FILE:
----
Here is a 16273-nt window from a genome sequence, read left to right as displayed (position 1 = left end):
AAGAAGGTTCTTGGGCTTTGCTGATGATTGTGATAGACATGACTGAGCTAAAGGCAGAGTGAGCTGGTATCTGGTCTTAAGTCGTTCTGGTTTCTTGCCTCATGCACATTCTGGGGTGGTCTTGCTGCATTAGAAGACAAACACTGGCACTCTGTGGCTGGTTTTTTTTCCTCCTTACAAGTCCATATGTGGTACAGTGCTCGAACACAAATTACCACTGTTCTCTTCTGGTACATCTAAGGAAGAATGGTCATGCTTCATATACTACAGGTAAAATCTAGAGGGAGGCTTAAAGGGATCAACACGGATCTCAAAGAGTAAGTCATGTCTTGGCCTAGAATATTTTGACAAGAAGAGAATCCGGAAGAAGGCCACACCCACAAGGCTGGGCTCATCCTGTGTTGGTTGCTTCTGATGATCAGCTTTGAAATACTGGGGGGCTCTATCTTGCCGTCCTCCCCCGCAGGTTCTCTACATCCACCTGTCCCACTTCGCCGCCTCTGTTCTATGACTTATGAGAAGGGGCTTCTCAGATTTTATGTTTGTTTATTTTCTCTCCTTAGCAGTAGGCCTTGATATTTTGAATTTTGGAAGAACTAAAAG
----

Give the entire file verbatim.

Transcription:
Here is a 16273-nt window from a genome sequence, read left to right as displayed (position 1 = left end):
AAGAAGGTTCTTGGGCTTTGCTGATGATTGTGATAGACATGACTGAGCTAAAGGCAGAGTGAGCTGGTATCTGGTCTTAAGTCGTTCTGGTTTCTTGCCTCATGCACATTCTGGGGTGGTCTTGCTGCATTAGAAGACAAACACTGGCACTCTGTGGCTGGTTTTTTTTCCTCCTTACAAGTCCATATGTGGTACAGTGCTCGAACACAAATTACCACTGTTCTCTTCTGGTACATCTAAGGAAGAATGGTCATGCTTCATATACTACAGGTAAAATCTAGAGGGAGGCTTAAAGGGATCAACACGGATCTCAAAGAGTAAGTCATGTCTTGGCCTAGAATATTTTGACAAGAAGAGAATCCGGAAGAAGGCCACACCCACAAGGCTGGGCTCATCCTGTGTTGGTTGCTTCTGATGATCAGCTTTGAAATACTGGGGGGCTCTATCTTGCCGTCCTCCCCCGCAGGTTCTCTACATCCACCTGTCCCACTTCGCCGCCTCTGTTCTATGACTTATGAGAAGGGGCTTCTCAGATTTTATGTTTGTTTATTTTCTCTCCTTAGCAGTAGGCCTTGATATTTTGAATTTTGGAAGAACTAAAAG